If you like Japanese food, you are undoubtedly familiar with "teppanyaki", so you probably wouldn't be surprised to see a sign like this in your neighborhood, as did Jim Breen near his home in Melbourne:
The difference is that Jim Breen is a specialist on electronic Japanese / English dictionaries, so the sign made him do a double-take. Before explaining why the sign struck Jim as particularly odd, I should point out that the name "teppanyaki" consists of three elements meaning literally "iron-board-grilled/broiled/pan-fried", i.e., an iron griddle or grill for cooking food.
What we see on this sign are the following three characters: 鐡板焼, though the top right portion of the last character as represented in the font I'm using here is semi-abbreviated; the full (traditional) form, as in the photograph, would look like this: 燒. In Chinese simplified characters the entire name of this type of cooking would appear thus: 铁板烧. In Mandarin, whether written 鐡板燒 or 铁板烧, that would be pronounced tiěbǎnshāo.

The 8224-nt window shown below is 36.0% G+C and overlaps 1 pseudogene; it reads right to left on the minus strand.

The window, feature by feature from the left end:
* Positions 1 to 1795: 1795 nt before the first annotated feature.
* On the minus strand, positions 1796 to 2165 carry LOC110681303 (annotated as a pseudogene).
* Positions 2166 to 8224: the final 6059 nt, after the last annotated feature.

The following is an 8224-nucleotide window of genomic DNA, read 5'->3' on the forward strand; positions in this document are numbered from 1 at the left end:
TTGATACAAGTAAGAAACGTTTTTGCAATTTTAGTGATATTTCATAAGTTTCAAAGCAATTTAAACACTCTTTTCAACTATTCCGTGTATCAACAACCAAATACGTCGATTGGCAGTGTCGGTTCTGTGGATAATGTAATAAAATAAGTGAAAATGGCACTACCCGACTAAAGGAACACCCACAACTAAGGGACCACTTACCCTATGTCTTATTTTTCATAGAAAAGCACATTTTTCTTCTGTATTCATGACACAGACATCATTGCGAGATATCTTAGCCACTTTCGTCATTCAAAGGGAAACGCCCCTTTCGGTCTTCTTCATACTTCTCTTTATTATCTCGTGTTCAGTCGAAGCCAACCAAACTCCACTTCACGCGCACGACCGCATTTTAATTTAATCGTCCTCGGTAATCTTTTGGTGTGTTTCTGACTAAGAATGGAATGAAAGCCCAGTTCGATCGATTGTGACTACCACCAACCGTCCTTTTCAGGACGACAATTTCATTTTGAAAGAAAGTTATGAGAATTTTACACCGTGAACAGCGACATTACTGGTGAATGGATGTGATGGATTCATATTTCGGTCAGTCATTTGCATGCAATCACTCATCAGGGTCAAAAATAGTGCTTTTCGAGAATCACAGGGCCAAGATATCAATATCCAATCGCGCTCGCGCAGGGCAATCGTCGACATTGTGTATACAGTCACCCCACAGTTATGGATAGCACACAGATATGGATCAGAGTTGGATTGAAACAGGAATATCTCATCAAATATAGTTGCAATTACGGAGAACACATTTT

In Japanese, the name for this style of cooking — which is, after all, a Japanese type of cuisine — is written 鉄板焼き or just 鉄板焼 without the final kana. in Japan, it would be extremely rare (if ever) to find the 鐡 kanji used to write the first syllable of teppanyaki. 鐡, along with 銕, 鐵 and 鋨 are known in Japan as variants (itaiji 異体字) of 鉄, but they are really only in the kanji standards because they appear sometimes in names such as 鐡男 (Tetsuo) and 鐡穴 (Kanna).
It would seem that what has happened with that Teppanyaki restaurant in Melbourne is that its proprietors (who are Chinese-Australian) simply went to their regular signage supplier and specified what was (for them) the way of writing Teppanyaki in characters, without considering that the result would be quite un-Japanese. If you Google on 鉄板焼(き) you'll get about 30 million hits. 鐡板焼 gets around 60, most of which are referring to establishments in Taiwan, etc.
I would only add that most sushi shops and Japanese restaurants I go to outside of Japan are operated by Chinese. And last week when I want to the Philadelphia Flower Show, all the people working in the big bonsai shop were speaking Chinese!